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Tomie dePaola: Then and Now

When Tomie dePaola was four years old, his Italian relatives asked him and his older brother, Joseph, what they wanted to be when they grew up. Joseph said he wanted to be Dick Tracey, Joe Palooka and Buck Rogers, but Tomie responded with certainty, “I'm going to be an artist. I'm going to write stories and draw pictures for books, and I'm going to sing and tap dance on the stage.”

Seventy-five years later, Tomie dePaola is one of the world's most prolific and popular children's authors and illustrators. He has published nearly 250 books and sold some 15 million copies, as well as won many of the genre's prestigious awards. As dePaola relaxes in his orderly studio in an old converted barn in New London, N.H., surrounded by his artwork, children's books and eclectic folk art collections, he revels in his good fortune.

“I'm going to be 80 next year, and I've done all those things and been paid for them!” dePaola says, breaking into raucous laughter. “I never changed my mind about the whole art thing.”

Colby-Sawyer College will celebrate his life's work in two exhibitions at the Sawyer Fine and Performing Arts Center, “Tomie dePaola: Then and Now.” The “Then” exhibition this fall will feature his early drawings, paintings and books, along with images of his costume and set designs, from the late 1940s until the mid-1970s. In fall 2014, the “Now” show will coincide with his 80th birthday and highlight his career from 1975 to the present with fine art and book illustrations.

“I'd like to show people, especially students, how I started out in high school and what I'm doing now. A lot of people don't know I can draw realistically from the figure,” dePaola says. “Now that I'm reaching the end of my journey, I'd like to show off all of my work and let people make up their own minds.”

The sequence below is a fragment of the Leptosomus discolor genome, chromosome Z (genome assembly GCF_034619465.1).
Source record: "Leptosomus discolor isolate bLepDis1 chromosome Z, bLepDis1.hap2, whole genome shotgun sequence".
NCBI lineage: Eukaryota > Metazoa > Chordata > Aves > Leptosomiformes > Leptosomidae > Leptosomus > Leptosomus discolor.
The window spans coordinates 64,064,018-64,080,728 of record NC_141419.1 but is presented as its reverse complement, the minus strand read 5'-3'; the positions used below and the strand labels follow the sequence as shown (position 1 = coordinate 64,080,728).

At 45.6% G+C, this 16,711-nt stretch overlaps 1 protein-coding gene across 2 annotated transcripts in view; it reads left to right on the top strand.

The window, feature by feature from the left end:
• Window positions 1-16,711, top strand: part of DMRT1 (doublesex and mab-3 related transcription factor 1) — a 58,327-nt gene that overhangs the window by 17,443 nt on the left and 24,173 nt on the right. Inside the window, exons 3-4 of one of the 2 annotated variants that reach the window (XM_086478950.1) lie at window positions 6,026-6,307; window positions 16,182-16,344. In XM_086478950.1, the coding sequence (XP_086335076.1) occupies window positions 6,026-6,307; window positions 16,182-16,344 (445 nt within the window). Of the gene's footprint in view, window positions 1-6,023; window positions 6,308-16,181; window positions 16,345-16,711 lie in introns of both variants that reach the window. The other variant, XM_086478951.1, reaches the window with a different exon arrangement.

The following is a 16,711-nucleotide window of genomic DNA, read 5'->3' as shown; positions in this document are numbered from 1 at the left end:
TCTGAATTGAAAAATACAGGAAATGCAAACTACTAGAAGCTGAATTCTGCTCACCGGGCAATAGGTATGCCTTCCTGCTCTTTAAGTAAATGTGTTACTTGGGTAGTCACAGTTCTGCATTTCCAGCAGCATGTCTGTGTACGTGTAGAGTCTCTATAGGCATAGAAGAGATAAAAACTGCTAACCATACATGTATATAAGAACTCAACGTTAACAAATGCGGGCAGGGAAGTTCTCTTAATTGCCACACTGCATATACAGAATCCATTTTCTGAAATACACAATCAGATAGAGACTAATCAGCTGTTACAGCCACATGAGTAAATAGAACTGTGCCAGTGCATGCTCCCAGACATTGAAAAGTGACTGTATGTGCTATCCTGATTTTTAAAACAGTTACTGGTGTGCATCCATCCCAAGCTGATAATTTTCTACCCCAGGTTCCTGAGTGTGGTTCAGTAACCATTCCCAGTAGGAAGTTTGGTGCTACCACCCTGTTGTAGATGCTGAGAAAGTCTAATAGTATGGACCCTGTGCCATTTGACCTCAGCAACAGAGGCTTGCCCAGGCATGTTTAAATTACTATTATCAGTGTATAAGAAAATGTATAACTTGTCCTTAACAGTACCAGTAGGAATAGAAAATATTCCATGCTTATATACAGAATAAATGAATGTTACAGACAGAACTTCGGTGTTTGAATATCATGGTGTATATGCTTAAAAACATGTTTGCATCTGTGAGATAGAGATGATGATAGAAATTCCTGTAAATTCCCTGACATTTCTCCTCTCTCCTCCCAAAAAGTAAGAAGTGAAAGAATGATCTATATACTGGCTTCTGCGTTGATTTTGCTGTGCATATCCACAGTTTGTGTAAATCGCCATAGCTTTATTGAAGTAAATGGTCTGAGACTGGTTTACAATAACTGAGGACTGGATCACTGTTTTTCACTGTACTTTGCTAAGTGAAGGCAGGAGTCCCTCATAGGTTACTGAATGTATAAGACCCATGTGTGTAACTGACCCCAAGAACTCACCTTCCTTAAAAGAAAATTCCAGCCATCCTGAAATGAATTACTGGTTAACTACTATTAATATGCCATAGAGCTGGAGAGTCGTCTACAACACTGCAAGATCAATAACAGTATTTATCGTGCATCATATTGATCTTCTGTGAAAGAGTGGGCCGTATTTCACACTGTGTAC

dePaola's connection to the college began in 1959 when his friend, Eugene Youngken, the new Sawyer Center's first theater director, invited him to create the sets and perform in the center's first production, Thornton Wilder's “The Matchmaker.” He returned as a faculty member from 1972 to 1975, a time he recalls as the college's golden age of theater when dozens of theater and dance majors lit up the stage.

dePaola taught classes in theater production, costume and set design, and art and film history, as well as ran the children's theater company in the summers. During his busy, productive years at Colby Junior College, he also illustrated children's books, and it was here that he created his most beloved and enduring character.

“I was sitting in the back at a faculty meeting, doodling on a notepad instead of taking notes, and I happened to draw Pulcinella, the commedia dell'arte character with the big nose and big chin,” dePaola explains. “All of a sudden a little kerchief appeared on him, and this fat little old Italian lady showed up.”

This irresistible character burst into life as Strega Nona, a grandma witch who cooks magical potions in her pasta pot to cure headaches, remove warts and conjure romance in her tiny Italian village. dePaola wrote and illustrated the tale of Strega Nona, which captured the Caldecott Honor in 1976 and became his first best-selling children's book. Strega Nona and her helper, Big Anthony, have since appeared in 10 more books, and this fall they will return in Strega Nona Does It Again!

Even if dePaola was born to be an artist, he believes that encouragement and support from his strong family, teachers and mentors, along with an excellent education, were essential for him to thrive and pursue his lifelong passion for the arts. He hopes his upcoming exhibitions at Colby-Sawyer will inspire students and encourage support for a new fine and performing arts center at the college.

“I think it's important for small liberal arts colleges like Colby-Sawyer to have a good art department, and the college has a very strong faculty,” he says. “But the classes are scattered across campus now, and that doesn't work for art. Students need to be under the same roof; they learn by seeing what other students are doing.”

As he approaches his 80th birthday, dePaola is working on book projects and has also branched out into explorations of color in a series of exquisite, tiny abstract paintings.

“I'm thinking 85 might be a good time to retire, but who knows?” he asks, throwing up his hands and laughing yet again.

The exhibition “Tomie dePaola: Then” will open Nov. 7 with a reception from 5 to 7 pm in the Marian Graves Mugar Art Gallery in the Sawyer Fine and Performing Arts Center. All are welcome and encouraged to attend. The exhibition will run through Dec. 20, 2013.

— by Kimberly Swick Slover